coloradobikemaps

Maps + routes for the Colorado cyclist

MLK, Jr Loop


This 20-miler loops through some of the best and most interesting parts of Denver, including Washington Park, downtown Denver, Curtis Park, Stapleton, Park Hill, and City Park. You can ride it in either direction and long stretches of the streets featured have striped bike lanes. Martin Luther King, Jr Blvd was just re-striped for cycling in 2010, so get out there and show the city that you’re grateful for their work! This is a good ride anytime of day. The traffic intensity is highest during commuting hours, and lowest on the weekends. The mix of trails, streets, and protected riding is a good one for he would-be urban cyclist.

The route is largely self-explanatory, but a few places need some detail. The stretch between Central Parkway on Stapleton and 32nd Ave/Quebec St is not striped for bicycles and cars there tend to be more focused on their cornering technique than on obstacles like bicycles, so use a little extra caution. With three lanes, there is plenty of room to maneuver. Between York St and 32nd St, the bike lane is intermittent. The stretch between 32nd St and the Cherry Creek Trail is slow (Stop Signs abound) but the character of the neighborhoods and people (especially through downtown) more than makes up for the lack of speed. Transitioning from the streets to the Cherry Creek Trail and vice-versa is easy once you figure out where to turn. From the Trail to Lawrence, turn left from the Trail just past Lawrence. Head upstream (SE) on the sidewalk briefly to join Lawrence at Speer. From Champa St, cross over Cherry Creek then turn right (NW) on the sidewalk along Speer Blvd SE (against traffic) a short ways to rejoin the Trail. The down ramp here that joins the Trail is a blind and sometimes dangerous intersection. Use care.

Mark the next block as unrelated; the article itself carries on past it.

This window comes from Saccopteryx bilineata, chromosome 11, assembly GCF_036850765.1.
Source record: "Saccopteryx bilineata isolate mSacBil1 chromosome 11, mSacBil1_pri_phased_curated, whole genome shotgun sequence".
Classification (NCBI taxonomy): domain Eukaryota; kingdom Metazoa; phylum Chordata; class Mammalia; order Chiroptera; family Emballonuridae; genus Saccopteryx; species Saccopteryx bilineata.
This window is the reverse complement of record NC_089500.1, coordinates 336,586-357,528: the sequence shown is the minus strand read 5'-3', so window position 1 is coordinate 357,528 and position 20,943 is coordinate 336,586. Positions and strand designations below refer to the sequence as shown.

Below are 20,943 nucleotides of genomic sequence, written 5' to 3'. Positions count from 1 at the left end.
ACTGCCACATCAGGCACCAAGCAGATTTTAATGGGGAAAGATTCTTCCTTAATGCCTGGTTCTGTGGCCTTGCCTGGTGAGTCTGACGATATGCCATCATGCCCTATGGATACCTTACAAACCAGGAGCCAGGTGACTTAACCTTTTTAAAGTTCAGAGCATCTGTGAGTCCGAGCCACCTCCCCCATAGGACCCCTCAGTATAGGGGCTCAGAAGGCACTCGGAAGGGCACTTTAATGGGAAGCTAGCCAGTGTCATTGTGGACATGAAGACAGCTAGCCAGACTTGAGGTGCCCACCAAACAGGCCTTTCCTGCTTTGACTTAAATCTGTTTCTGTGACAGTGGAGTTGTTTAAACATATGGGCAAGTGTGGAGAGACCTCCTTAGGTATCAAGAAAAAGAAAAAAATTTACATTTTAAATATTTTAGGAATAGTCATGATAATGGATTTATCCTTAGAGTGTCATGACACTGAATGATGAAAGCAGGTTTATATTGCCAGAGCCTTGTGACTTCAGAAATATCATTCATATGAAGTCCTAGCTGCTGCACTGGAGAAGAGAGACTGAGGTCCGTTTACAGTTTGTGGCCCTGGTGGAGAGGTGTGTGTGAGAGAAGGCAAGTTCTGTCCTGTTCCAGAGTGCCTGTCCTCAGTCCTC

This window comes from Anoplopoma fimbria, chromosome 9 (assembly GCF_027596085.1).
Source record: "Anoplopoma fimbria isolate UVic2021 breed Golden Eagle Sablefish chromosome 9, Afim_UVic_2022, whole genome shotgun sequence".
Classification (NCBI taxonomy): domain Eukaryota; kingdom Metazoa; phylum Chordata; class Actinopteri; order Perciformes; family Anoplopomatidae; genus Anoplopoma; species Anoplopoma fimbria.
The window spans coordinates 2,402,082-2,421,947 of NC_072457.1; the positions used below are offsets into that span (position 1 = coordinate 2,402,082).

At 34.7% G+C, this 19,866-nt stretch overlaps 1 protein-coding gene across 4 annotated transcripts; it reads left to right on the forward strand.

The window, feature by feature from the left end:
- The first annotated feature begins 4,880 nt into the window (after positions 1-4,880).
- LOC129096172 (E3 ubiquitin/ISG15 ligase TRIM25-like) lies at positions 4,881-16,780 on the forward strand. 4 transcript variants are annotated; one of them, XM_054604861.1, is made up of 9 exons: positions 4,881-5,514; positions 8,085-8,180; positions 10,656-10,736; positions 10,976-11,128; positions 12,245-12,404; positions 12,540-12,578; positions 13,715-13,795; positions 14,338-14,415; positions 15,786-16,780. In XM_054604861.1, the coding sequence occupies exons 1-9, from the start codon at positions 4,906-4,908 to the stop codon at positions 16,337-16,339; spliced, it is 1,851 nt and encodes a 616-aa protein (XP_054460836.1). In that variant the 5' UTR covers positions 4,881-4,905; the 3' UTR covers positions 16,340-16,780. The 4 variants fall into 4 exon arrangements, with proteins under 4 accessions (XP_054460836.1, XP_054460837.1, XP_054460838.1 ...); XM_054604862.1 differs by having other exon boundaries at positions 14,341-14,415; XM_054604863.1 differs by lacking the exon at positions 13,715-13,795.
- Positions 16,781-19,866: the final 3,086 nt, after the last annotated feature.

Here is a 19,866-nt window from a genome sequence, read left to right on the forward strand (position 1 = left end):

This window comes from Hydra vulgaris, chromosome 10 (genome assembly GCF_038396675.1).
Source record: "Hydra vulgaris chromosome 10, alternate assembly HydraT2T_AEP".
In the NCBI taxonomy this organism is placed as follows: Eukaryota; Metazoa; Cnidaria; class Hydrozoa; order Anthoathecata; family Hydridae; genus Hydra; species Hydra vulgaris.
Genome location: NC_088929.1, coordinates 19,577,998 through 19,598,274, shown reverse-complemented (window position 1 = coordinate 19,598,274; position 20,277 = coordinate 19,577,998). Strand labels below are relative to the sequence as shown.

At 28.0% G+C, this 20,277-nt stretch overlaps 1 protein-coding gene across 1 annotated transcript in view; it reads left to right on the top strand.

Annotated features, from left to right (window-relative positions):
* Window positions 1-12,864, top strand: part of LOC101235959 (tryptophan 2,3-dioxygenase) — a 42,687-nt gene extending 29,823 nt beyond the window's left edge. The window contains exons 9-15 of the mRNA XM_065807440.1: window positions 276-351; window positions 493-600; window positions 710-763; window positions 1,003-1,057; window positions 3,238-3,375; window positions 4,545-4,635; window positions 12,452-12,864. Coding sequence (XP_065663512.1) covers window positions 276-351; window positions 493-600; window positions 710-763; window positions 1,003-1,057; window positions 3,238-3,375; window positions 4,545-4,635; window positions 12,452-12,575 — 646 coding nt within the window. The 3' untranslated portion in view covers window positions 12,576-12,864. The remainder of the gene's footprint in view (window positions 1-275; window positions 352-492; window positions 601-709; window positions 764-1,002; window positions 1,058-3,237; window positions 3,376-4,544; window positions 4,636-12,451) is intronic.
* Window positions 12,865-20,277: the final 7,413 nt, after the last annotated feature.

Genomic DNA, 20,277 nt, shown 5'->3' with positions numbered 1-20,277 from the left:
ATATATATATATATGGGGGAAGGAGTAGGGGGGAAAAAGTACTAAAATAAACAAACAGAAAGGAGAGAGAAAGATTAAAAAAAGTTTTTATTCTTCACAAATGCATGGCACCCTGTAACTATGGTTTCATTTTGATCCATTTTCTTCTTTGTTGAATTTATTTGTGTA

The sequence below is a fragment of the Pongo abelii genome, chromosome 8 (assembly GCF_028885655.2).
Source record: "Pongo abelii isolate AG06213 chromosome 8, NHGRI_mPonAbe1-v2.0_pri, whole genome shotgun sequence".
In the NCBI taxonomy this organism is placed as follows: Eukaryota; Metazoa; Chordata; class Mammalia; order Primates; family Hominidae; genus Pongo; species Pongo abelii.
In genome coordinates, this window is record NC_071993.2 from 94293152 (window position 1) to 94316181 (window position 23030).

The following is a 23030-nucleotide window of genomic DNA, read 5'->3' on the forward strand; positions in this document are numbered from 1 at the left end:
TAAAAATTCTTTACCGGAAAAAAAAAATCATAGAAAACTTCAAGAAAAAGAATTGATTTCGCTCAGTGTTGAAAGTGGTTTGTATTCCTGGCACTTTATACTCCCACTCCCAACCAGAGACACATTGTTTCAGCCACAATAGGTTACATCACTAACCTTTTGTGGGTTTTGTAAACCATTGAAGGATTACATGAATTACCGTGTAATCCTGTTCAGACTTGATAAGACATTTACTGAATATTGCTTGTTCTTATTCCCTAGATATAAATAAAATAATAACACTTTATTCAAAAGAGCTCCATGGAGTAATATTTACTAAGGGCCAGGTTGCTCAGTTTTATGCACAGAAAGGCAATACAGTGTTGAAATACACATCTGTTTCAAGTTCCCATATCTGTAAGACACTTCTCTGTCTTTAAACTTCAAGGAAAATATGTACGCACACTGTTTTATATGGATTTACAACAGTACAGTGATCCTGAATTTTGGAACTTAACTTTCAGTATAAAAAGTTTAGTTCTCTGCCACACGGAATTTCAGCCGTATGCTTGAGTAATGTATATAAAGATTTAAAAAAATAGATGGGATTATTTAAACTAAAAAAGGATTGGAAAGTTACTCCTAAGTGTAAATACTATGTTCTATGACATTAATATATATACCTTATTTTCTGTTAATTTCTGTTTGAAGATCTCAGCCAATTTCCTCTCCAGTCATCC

MLK Jr Loop

April 13, 2011 Posted by | Denver Metro | , , , , , | Leave a comment

David’s Loop